How many could tell their brothers and sisters in Christ, “Be like me, because I am like Christ”?
WHAT DOES IT MEAN TO LOVE YOUR NEIGHBOR?
Today is the age of the video, of seeing as well as hearing. Young people today don’t want to be told; they want a role-model so they can see how it works in real life. The idea of following an example was expressed by Paul who told the Corinthian believers, “Imitate me, just as I also imitate Christ” (1 Cor. 11:1 NKJV).
Now, think about that! How many could tell their brothers and sisters in Christ, “Be like me, because I am like Christ”? What a staggering claim for Paul to make! Sure, he was an apostle, but he also admitted later in life that he was the “chief” of sinners (1 Tim. 1:15).
How can Paul make both of these statements? But more importantly, how can a person who knows himself to be sinful be an imitator of Christ? How can we, as sinners, be a means of showing Christ’s perfection? Is it by not engaging in smoking, drinking, swearing, sexual immorality, or other sinful activities? Not at all! Paul knew this from his former life as a Pharisee. It was when he was “blameless” before the Law that he was an enemy of Christ, rather than a follower of Christ (Phil. 3:6). Paul, more than anyone before or since, knew that simply obeying rules of behavior was useless.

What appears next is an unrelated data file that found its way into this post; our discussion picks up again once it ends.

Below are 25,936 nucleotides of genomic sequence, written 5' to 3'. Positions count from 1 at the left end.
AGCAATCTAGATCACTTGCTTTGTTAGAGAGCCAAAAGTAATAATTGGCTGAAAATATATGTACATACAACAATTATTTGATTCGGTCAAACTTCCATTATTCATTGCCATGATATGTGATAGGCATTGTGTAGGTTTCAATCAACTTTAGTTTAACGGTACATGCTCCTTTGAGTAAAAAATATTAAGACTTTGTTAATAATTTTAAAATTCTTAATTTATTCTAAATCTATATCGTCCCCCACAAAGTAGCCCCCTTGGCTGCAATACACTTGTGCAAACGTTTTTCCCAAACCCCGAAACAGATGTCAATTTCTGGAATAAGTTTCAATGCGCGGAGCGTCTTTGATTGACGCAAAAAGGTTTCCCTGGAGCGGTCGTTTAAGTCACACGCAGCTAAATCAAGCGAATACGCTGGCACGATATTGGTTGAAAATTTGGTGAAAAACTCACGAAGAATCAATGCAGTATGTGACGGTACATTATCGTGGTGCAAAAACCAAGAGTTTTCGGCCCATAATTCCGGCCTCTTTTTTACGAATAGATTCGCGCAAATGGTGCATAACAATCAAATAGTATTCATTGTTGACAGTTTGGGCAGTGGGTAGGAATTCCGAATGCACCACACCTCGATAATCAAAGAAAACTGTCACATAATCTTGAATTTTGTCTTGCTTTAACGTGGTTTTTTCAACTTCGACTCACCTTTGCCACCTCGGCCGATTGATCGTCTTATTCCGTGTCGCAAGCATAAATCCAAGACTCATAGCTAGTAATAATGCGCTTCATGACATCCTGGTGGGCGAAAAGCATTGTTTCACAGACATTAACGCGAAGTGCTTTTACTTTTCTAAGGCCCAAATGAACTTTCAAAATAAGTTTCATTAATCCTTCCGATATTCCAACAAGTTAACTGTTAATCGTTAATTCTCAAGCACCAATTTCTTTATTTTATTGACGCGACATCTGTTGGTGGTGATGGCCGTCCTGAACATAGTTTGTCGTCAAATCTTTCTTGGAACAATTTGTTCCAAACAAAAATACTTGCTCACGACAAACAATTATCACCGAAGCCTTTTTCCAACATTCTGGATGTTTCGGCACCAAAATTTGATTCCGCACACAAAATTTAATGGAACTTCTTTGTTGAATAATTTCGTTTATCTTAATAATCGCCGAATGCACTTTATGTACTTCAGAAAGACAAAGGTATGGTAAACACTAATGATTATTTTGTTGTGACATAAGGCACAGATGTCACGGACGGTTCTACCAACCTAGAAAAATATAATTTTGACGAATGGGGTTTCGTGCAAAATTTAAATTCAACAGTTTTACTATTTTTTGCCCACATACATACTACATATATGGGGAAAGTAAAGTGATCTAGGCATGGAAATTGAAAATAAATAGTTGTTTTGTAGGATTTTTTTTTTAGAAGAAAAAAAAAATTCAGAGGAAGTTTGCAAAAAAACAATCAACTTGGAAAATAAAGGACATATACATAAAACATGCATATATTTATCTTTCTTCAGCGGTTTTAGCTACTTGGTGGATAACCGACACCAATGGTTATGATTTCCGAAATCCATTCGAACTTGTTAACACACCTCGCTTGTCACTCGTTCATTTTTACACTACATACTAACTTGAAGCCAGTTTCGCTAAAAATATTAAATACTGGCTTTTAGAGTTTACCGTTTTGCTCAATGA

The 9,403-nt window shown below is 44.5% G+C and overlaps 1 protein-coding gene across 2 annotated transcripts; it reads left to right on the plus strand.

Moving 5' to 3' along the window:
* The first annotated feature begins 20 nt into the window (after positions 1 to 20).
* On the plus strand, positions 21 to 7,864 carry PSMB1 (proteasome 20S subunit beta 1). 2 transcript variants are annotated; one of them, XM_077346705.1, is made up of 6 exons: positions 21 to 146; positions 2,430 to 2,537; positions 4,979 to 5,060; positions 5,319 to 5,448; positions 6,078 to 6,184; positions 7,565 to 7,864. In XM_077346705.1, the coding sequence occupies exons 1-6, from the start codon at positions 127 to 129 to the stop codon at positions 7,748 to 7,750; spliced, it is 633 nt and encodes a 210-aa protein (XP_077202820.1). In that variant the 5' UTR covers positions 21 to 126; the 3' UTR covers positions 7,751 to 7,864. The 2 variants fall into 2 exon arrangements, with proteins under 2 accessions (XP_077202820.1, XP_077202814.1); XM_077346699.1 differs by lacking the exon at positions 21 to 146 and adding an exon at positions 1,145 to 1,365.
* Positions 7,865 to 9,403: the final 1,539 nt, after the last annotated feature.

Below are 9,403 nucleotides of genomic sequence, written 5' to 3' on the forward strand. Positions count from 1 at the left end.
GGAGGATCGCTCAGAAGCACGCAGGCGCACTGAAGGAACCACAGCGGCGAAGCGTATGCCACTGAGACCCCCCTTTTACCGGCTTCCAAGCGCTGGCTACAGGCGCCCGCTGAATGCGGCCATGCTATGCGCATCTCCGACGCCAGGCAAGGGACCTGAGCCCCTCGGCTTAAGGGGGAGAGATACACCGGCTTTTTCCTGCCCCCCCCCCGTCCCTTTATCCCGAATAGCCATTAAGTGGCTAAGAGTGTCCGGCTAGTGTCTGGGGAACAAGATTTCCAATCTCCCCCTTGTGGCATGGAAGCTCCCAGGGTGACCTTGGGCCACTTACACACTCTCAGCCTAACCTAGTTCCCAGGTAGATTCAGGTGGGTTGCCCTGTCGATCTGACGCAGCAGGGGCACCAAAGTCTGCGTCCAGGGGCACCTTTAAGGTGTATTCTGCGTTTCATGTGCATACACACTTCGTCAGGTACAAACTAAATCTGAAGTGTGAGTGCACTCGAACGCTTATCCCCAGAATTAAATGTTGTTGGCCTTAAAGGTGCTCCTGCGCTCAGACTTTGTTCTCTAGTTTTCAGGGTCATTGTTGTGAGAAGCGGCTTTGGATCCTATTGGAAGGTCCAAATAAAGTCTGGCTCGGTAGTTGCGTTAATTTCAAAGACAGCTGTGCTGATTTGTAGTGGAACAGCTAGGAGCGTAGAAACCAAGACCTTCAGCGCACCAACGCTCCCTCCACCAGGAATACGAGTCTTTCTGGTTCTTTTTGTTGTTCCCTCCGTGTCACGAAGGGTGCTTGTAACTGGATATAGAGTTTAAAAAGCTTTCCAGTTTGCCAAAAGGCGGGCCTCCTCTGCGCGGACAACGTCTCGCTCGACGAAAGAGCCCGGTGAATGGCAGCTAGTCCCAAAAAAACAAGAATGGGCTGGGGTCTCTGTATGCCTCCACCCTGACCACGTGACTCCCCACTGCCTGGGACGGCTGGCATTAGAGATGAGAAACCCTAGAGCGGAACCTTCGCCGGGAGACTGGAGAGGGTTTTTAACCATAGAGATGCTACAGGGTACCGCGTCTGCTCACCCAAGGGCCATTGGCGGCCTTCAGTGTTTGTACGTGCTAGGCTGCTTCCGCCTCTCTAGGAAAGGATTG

He wrote, “If you died with Christ from the basic principles of the world, why, as though living in the world, do you subject yourselves to regulations – ‘Do not touch! Do not taste! Do not handle’ which all concern things which perish?” (Col. 2:20-21). To the Galatians he wrote that the day of law ended when the Messiah came. Now is the age of the Messiah, and we are to live by the Spirit (Gal. 5:1-16). Also, to the Roman Christians he wrote, “Do not be conformed to this world, but be transformed by the renewing of your mind, that you may prove what is that good and acceptable and perfect will of God” (Rom. 12:2).